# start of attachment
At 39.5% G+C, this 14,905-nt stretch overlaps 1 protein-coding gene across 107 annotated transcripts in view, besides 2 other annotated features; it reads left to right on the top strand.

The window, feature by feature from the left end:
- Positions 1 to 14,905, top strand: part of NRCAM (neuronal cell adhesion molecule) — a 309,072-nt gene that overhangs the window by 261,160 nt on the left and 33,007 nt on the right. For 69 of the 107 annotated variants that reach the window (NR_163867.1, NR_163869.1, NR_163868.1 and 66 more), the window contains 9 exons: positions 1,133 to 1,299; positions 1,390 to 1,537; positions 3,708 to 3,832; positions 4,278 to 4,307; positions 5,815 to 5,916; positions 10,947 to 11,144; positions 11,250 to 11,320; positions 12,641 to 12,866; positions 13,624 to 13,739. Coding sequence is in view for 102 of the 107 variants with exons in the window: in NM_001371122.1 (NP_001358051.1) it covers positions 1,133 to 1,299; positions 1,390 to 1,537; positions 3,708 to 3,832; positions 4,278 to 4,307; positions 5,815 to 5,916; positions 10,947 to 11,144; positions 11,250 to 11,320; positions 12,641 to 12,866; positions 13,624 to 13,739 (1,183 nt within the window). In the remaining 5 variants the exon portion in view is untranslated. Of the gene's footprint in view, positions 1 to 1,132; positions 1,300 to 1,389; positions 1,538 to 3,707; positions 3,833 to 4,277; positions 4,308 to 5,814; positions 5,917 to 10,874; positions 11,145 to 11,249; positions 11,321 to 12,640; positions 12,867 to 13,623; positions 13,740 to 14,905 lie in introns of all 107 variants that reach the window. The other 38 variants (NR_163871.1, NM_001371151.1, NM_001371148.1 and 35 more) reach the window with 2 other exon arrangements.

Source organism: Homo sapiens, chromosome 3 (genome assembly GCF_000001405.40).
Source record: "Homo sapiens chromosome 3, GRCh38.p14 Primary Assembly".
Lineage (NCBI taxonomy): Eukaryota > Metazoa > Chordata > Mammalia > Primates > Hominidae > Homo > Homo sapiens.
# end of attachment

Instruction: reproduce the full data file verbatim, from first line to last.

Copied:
At 39.5% G+C, this 14,905-nt stretch overlaps 1 protein-coding gene across 107 annotated transcripts in view, besides 2 other annotated features; it reads left to right on the top strand.

The window, feature by feature from the left end:
- Positions 1 to 14,905, top strand: part of NRCAM (neuronal cell adhesion molecule) — a 309,072-nt gene that overhangs the window by 261,160 nt on the left and 33,007 nt on the right. For 69 of the 107 annotated variants that reach the window (NR_163867.1, NR_163869.1, NR_163868.1 and 66 more), the window contains 9 exons: positions 1,133 to 1,299; positions 1,390 to 1,537; positions 3,708 to 3,832; positions 4,278 to 4,307; positions 5,815 to 5,916; positions 10,947 to 11,144; positions 11,250 to 11,320; positions 12,641 to 12,866; positions 13,624 to 13,739. Coding sequence is in view for 102 of the 107 variants with exons in the window: in NM_001371122.1 (NP_001358051.1) it covers positions 1,133 to 1,299; positions 1,390 to 1,537; positions 3,708 to 3,832; positions 4,278 to 4,307; positions 5,815 to 5,916; positions 10,947 to 11,144; positions 11,250 to 11,320; positions 12,641 to 12,866; positions 13,624 to 13,739 (1,183 nt within the window). In the remaining 5 variants the exon portion in view is untranslated. Of the gene's footprint in view, positions 1 to 1,132; positions 1,300 to 1,389; positions 1,538 to 3,707; positions 3,833 to 4,277; positions 4,308 to 5,814; positions 5,917 to 10,874; positions 11,145 to 11,249; positions 11,321 to 12,640; positions 12,867 to 13,623; positions 13,740 to 14,905 lie in introns of all 107 variants that reach the window. The other 38 variants (NR_163871.1, NM_001371151.1, NM_001371148.1 and 35 more) reach the window with 2 other exon arrangements.

Source organism: Homo sapiens, chromosome 3 (genome assembly GCF_000001405.40).
Source record: "Homo sapiens chromosome 3, GRCh38.p14 Primary Assembly".
Lineage (NCBI taxonomy): Eukaryota > Metazoa > Chordata > Mammalia > Primates > Hominidae > Homo > Homo sapiens.